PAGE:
Rafting on Nooksack a cool way to spend a day
By Jack Kintner
“All Forward!” yelled river guide Tyler Clabaugh, and we plunged our paddles into the roiling whitewater haystacks and pulled as hard as we could to avoid a sure collision with a looming dark rock the size of a Buick. “Stop!” commanded Clabaugh as the rock slid harmlessly by on the left and the raft plunged four feet into a standing trough big enough to hold a school bus.
Unlike most big waves I’ve seen, this one just stood there waiting for us like a giant catcher’s mitt and we were the ball.
Ka-wham! And we survived! And high-fived! What a blast!
There was water everywhere as we crashed and bashed our way down the North Fork of the Nooksack’s Canyon Run. It was scenic, invigorating, wet enough to cool us off on a hot summer day without being miserable and as accessible as anything else in Glacier.
A mere hour east of Blaine, one of Glacier’s half-dozen back streets is home to Wild and Scenic River Tours run by 10-year river veteran Paul Engle.
“This year’s snow pack has enhanced our season,” Engle said, “since a couple of 80-degree days can really put a lot of water in the river even this late in the year.” The season will conclude with the beginning of the salmon runs in August, so the time to go is now.
Engle started running rivers as a student at Western Washington University (WWU) and has never looked back. He started his own company, Hobo Expeditions, named after an insult hurled at him by a rival outfitter who felt they were too slow getting underway one summer on the Tieton River near White Pass. “This ain’t Hobo Expeditions, ya know!” he yelled.
But for a number of years it was proudly and exactly that. Later Engle bought out Wild and Scenic River Tours and with it their permit to operate on the Nooksack, and is now, with the exception of a couple of weeks, the only active outfitter on the river. With his ability to accept drop-ins and an array of equipment that could outfit the average high school, Engle has made river running as convenient as buying a hamburger at Graham’s up the street.
“I tried going rafting before,” said customer Dick Turner, “but got stood up three times in a row by another operator. These guys are right here all the time, and they like what they do, and they’re good.”
Reservations are still a good idea, especially as the season nears its end, but there’s almost always room. Engle has also has a perfect safety record, never giving anyone so much as a nosebleed in 10 years on the river.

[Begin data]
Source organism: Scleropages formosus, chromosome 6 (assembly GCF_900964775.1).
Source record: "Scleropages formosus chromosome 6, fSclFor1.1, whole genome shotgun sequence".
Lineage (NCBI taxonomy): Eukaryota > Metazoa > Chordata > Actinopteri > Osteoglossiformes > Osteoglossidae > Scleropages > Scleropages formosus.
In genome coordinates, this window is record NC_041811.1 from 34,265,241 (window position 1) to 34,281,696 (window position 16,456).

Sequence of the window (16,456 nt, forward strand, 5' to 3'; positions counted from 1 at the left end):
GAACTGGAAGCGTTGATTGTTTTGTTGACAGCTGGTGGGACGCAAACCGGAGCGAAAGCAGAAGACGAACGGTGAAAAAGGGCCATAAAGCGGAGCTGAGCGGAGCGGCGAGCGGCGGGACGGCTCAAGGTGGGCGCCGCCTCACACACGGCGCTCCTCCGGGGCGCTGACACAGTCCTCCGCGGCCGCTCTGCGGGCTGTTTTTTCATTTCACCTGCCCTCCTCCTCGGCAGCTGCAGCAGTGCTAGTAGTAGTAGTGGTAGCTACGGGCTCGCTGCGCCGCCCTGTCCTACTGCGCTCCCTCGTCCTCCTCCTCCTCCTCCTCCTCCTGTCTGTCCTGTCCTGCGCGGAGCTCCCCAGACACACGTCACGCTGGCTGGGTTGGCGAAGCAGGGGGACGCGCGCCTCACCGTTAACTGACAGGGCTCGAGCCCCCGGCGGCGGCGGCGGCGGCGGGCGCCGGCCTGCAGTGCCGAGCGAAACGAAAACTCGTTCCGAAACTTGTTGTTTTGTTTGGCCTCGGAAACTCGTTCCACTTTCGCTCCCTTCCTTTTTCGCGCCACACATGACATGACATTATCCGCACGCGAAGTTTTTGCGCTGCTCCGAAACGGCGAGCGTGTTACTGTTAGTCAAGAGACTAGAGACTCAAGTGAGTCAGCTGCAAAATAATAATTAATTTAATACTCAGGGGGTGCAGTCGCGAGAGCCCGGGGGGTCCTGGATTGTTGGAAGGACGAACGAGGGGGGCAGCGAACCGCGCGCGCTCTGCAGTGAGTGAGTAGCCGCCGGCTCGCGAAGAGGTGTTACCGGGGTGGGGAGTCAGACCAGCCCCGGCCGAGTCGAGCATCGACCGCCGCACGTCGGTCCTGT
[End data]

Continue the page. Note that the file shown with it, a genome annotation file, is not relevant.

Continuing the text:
We started by signing releases, paying for our trip (prices run from $79 for a straight run to $89 for a trip with a lunch stop; seniors and youth get a $20 discount) and donning wet suits, booties, paddling shirts, helmets and life jackets.
We piled into “Brown Betty,” one of the vans Engle uses to shuttle people to the put-in at the bridge near the Fir Campground east of Glacier. At the put-in we were advised by a volunteer river steward from the Nooksack Salmon Enhancement Association to watch out for spawning salmon and not disturb the gravel. Then Clabaugh took over, and any thoughts of these guys being anything but thoroughly professional was quickly put to rest.
Clabaugh, a professional ski patrolman at Steven’s Pass in the winter, gave a 10-minute orientation that stressed survival techniques and ways to avoid falling out of the raft. “But if you should, here’s what to do,” he said.
That finished, we carried the smallish 13-foot raft down to the river. It can hold up to seven but today there were just four of us, including Clabaugh, making it a little more maneuverable and downright fun. Our feet were jammed under the seats or into stirrups, and hanging on was easy. Sort of.
We quickly made our way downstream to the Nozzle, the beginning of the Canyon Run that makes this a Mecca for whitewater types from all over the area. The water was cold, about 40 degrees, and we saw the odd spawning salmon jumping as if to warm up a little in the hot summer sun.
Clabaugh ran us through other rapids with names like the Turtle and the Waterslides. The rapids were a consistent class III, bordering on class IV at times. The scale runs from I, flat water, to VI, unrunnable froth. Rest assured that there’s plenty of action and at the end you’ll be exhausted and happy, like water skiing only warmer.
The day is divided around a lunch stop that features tasty food, a horseshoe pit and a outcrop of “mudstone” that yields leaf and palm fossils 60 to 70 million years old, before there were mountains and the whitewater that goes with them.
We watched raptors, woodpeckers, jumping fish and thought we might just see a bear or two. Too soon we floated down by the Green Bridge and the old railroad trestle bridge piers and the take-out.
The whole trip lasted about four hours including lunch. Shorter three-hour trips without lunch run in the afternoons. For more information call Wild and Scenic River Tours at 360/599-3115, or go to www.wildandscenic.com.